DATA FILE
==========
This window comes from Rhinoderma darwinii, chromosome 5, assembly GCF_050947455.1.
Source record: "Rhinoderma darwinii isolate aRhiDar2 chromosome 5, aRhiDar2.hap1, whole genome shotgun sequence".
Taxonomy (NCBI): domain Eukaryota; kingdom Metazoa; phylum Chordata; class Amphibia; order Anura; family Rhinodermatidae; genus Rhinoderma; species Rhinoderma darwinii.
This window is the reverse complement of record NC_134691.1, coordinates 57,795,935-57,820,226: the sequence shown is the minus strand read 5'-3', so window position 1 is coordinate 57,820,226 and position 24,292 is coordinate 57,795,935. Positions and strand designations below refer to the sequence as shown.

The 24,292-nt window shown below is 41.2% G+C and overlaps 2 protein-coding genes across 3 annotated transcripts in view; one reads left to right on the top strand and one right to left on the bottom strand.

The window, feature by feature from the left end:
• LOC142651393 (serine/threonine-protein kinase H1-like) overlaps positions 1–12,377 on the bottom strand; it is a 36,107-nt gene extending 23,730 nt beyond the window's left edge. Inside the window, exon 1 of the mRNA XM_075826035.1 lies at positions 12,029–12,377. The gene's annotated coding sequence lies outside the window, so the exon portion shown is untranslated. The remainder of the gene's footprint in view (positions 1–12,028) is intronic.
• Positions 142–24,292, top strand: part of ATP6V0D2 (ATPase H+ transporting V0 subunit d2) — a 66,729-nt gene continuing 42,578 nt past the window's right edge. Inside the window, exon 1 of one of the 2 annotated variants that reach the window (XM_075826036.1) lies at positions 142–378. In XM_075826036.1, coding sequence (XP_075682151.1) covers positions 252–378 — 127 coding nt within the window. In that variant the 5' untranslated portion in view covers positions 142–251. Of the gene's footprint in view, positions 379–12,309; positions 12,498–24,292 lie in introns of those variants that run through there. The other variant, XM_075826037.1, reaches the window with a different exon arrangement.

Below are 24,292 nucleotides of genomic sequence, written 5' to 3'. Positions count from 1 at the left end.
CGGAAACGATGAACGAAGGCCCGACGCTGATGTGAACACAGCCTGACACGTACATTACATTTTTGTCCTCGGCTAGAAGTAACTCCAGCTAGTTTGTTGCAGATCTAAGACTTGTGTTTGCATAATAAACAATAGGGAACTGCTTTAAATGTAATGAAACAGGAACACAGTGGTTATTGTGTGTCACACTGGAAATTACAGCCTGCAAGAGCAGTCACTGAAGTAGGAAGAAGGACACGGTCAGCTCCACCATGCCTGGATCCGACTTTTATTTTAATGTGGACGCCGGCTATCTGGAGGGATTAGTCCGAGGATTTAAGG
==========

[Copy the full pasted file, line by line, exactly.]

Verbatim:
This window comes from Rhinoderma darwinii, chromosome 5, assembly GCF_050947455.1.
Source record: "Rhinoderma darwinii isolate aRhiDar2 chromosome 5, aRhiDar2.hap1, whole genome shotgun sequence".
Taxonomy (NCBI): domain Eukaryota; kingdom Metazoa; phylum Chordata; class Amphibia; order Anura; family Rhinodermatidae; genus Rhinoderma; species Rhinoderma darwinii.
This window is the reverse complement of record NC_134691.1, coordinates 57,795,935-57,820,226: the sequence shown is the minus strand read 5'-3', so window position 1 is coordinate 57,820,226 and position 24,292 is coordinate 57,795,935. Positions and strand designations below refer to the sequence as shown.

The 24,292-nt window shown below is 41.2% G+C and overlaps 2 protein-coding genes across 3 annotated transcripts in view; one reads left to right on the top strand and one right to left on the bottom strand.

The window, feature by feature from the left end:
• LOC142651393 (serine/threonine-protein kinase H1-like) overlaps positions 1–12,377 on the bottom strand; it is a 36,107-nt gene extending 23,730 nt beyond the window's left edge. Inside the window, exon 1 of the mRNA XM_075826035.1 lies at positions 12,029–12,377. The gene's annotated coding sequence lies outside the window, so the exon portion shown is untranslated. The remainder of the gene's footprint in view (positions 1–12,028) is intronic.
• Positions 142–24,292, top strand: part of ATP6V0D2 (ATPase H+ transporting V0 subunit d2) — a 66,729-nt gene continuing 42,578 nt past the window's right edge. Inside the window, exon 1 of one of the 2 annotated variants that reach the window (XM_075826036.1) lies at positions 142–378. In XM_075826036.1, coding sequence (XP_075682151.1) covers positions 252–378 — 127 coding nt within the window. In that variant the 5' untranslated portion in view covers positions 142–251. Of the gene's footprint in view, positions 379–12,309; positions 12,498–24,292 lie in introns of those variants that run through there. The other variant, XM_075826037.1, reaches the window with a different exon arrangement.

Below are 24,292 nucleotides of genomic sequence, written 5' to 3'. Positions count from 1 at the left end.
CGGAAACGATGAACGAAGGCCCGACGCTGATGTGAACACAGCCTGACACGTACATTACATTTTTGTCCTCGGCTAGAAGTAACTCCAGCTAGTTTGTTGCAGATCTAAGACTTGTGTTTGCATAATAAACAATAGGGAACTGCTTTAAATGTAATGAAACAGGAACACAGTGGTTATTGTGTGTCACACTGGAAATTACAGCCTGCAAGAGCAGTCACTGAAGTAGGAAGAAGGACACGGTCAGCTCCACCATGCCTGGATCCGACTTTTATTTTAATGTGGACGCCGGCTATCTGGAGGGATTAGTCCGAGGATTTAAGG